Recap Day 11: Team USA Ranks Fourth as Paralympics Come to Close Print E-mail
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The start of the Men's Marathon - T12. Athletics at Fort Copacabana. The Paralympic Games, Rio de Janeiro, Brazil , Sunday 18thSeptember 2016. Photo: Thomas Lovelock for IOS/IOC.  Handout image supplied by OIS/IOC

By Mariya Abedi 

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After 10 days full of competition and more than 112 medals, Team USA looked to close out this year’s Paralympic Games with wins in two remaining sports: wheelchair rugby and the marathon. And the U.S. athletes sure did not disappoint.

It was a close game in the wheelchair rugby finals, which was one of two sports televised on NBC. With all eyes on them, the U.S. team fought till the final second in the gold medal against Australia. The two teams stayed neck in neck throughout the four quarters, but in the end, Team USA was edged out by the Aussies by 59-58 in double overtime.  

bb3_7260Joshua Brewer moves towards the scoring zone during the gold-medal match against Australia. Photo by Bob Martin for OIS/IOC.

At half, the U.S. trailed only by one point, with starter Chuck Aoki scoring 9 of the 25 points.  The team continued its aggressive play on the court, matching each of their opponent’s goal. But Australia’s defense kept the U.S. from taking the lead.

With just two seconds left in the last quarter, the U.S. tied up the game after Aoki passed the ball to Josh Brewer, leading the game into its first overtime at 49 points.

The two teams continued scoring back and forth, ending the first overtime with 54 points each. At the end of the second overtime, Australia clinched gold with the U.S. unable to score a goal in the last 15 seconds.

“It was such a great game, both sides. We fought extremely well,” said Team USA’s Jason Regier. “I’m surprised we didn’t go a couple more overtimes.”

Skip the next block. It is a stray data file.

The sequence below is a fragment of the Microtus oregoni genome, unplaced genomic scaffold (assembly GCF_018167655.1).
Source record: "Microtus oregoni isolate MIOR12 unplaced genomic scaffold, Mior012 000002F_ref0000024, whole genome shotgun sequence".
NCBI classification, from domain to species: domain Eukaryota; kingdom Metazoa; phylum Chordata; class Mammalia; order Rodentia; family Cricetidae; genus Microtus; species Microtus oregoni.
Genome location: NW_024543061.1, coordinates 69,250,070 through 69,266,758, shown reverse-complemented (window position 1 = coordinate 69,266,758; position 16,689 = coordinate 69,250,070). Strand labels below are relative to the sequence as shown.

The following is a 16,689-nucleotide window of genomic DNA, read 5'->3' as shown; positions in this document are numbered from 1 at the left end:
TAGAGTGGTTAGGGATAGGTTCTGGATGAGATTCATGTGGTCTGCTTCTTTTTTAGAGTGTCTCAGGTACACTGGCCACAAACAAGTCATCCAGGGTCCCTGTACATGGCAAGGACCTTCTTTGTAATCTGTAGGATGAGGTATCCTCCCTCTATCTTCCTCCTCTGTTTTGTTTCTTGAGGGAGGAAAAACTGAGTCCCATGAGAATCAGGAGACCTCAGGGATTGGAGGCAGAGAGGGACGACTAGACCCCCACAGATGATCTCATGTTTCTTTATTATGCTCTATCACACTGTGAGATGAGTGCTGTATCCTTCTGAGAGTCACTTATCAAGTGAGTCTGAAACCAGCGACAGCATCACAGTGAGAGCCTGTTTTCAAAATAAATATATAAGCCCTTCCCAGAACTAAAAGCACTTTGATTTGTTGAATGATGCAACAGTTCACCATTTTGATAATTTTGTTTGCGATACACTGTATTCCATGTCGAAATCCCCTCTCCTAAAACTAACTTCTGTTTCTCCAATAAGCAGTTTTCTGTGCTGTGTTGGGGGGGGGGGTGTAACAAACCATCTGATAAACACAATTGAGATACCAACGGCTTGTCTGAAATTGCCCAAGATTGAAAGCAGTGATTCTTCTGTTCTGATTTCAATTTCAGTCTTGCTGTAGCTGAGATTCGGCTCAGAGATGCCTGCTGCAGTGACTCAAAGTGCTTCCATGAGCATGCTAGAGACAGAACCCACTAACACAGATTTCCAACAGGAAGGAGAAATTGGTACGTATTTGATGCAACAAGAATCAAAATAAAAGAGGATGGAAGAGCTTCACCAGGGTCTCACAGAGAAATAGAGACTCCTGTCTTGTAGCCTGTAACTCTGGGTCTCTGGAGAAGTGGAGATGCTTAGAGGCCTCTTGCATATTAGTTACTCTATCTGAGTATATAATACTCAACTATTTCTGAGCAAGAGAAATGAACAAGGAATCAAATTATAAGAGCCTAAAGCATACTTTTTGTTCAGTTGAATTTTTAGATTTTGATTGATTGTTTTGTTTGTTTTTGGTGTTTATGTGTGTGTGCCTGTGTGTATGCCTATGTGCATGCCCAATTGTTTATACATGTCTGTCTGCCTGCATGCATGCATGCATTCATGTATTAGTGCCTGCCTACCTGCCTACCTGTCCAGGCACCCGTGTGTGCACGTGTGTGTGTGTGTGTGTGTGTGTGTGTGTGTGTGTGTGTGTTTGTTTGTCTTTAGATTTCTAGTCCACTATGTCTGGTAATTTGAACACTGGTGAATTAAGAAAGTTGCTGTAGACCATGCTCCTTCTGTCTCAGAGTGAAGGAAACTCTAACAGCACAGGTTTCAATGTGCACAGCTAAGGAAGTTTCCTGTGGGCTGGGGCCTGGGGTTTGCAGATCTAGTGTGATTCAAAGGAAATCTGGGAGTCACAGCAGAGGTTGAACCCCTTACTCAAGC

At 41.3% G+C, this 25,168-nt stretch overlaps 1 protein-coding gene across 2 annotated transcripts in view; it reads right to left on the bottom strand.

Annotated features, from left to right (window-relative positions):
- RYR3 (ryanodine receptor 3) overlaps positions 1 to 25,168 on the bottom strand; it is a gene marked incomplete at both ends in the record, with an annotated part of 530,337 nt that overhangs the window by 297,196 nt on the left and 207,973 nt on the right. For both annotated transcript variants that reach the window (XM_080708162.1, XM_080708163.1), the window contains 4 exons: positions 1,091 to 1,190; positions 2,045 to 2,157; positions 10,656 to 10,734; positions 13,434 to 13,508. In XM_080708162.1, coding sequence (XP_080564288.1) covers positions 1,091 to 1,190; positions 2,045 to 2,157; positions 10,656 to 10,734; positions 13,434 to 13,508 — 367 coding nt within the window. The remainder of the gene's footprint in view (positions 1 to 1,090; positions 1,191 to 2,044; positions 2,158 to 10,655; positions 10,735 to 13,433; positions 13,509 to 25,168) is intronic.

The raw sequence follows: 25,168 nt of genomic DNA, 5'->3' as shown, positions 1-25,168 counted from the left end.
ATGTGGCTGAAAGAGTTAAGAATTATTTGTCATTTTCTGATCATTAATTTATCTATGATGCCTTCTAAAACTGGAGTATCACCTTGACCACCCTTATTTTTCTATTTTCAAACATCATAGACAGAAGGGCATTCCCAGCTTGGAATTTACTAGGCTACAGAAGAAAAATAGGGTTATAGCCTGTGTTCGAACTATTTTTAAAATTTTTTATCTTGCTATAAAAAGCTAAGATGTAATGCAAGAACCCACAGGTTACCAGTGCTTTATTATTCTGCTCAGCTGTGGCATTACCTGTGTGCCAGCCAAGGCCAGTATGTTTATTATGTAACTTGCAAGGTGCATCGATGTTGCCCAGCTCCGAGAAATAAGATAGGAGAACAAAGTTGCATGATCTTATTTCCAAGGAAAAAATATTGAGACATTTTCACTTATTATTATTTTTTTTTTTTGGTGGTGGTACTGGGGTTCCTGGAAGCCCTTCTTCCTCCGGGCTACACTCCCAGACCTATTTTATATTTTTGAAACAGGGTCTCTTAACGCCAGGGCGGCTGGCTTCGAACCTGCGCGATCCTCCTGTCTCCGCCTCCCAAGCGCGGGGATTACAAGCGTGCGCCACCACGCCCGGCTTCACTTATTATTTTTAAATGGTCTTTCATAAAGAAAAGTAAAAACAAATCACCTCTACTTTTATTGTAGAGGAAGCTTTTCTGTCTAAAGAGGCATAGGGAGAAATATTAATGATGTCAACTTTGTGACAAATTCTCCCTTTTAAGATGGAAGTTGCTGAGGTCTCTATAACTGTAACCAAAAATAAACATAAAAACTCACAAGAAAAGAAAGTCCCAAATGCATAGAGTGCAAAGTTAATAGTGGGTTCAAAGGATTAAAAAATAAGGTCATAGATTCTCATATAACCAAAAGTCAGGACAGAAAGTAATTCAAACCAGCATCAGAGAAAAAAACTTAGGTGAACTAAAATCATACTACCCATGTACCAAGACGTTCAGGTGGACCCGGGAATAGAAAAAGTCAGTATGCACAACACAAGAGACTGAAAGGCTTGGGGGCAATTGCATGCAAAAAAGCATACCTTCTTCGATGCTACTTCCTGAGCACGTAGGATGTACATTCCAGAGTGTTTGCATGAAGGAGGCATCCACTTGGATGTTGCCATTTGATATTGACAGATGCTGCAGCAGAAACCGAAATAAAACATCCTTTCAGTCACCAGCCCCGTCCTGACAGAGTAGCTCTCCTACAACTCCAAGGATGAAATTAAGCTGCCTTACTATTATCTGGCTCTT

BB3_7155.JPGChuck Aoki on the court in Rio de Janiero during the final match against Australia. Photo by Bob Martin for OIS/IOC. 

The U.S. team has made the podium in wheelchair rugby ever since the sport was introduced in 2000 at the Paralympic Games. They had won bronze at the 2012 London Games, pushing the team harder to work towards gold.

“You sacrifice four years to represent your country and get here, and we did everything we could out there. Hats off to Australia,” Reigier said.

tl2_0263Australia takes the lead at the start line in the men’s marathon T54 at Fort Copacabana. Photo by Thomas Lovelock for IOS/IOC.

Meanwhile, at a picturesque Fort Copacabana, the mercury continued to rise.

Powerhouse Tatyana McFadden competed in her final event, aiming to add another gold to her collection. The women’s wheelchair marathon T54 took off with 14 athletes, including five Americans.

It was a fight till the very end for McFadden, as she finished at the same exact time as China’s Jing Ma. Both crossed the finish line at 1:38:44, but a photo finish showed Ma’s wheel come in first, winning by hair. McFadden took home the silver, the three-time Paralympian’s sixth medal in Rio.

“I knew the races were going to be tough.” McFadden said. “It’s amazing to be on the podium six times. Some people weren’t on the podium at all.”

at4_4265Amanda McGrory competes in the women’s T54 marathon at Fort Copacabana. Photo by Al Tielemans for OIS/IOC. 

And teammate Amanda McGrory came in third, winning the bronze with a time of 1:38:45.

“It was definitely a technical course. The flatness of it made it very fast but it also made it very difficult to break away,” McGrory explained. “The laps are kind of cool as well because you know what’s coming up.”

In the men’s marathon T54, Aaron Pike placed 10th with a time of 1:30.13, but Joshua George and James Senbeta were unable to finish.

But all the athletes will get their chance to prove themselves again when the Paralympics head to Tokyo in 2020. 

“I have lots of homework. I know what I need to do next time. Hopefully a little stronger and smarter. I’m ready for Tokyo,” McFadden said.

Feature picture by Thomas Lovelock for IOS/IOC.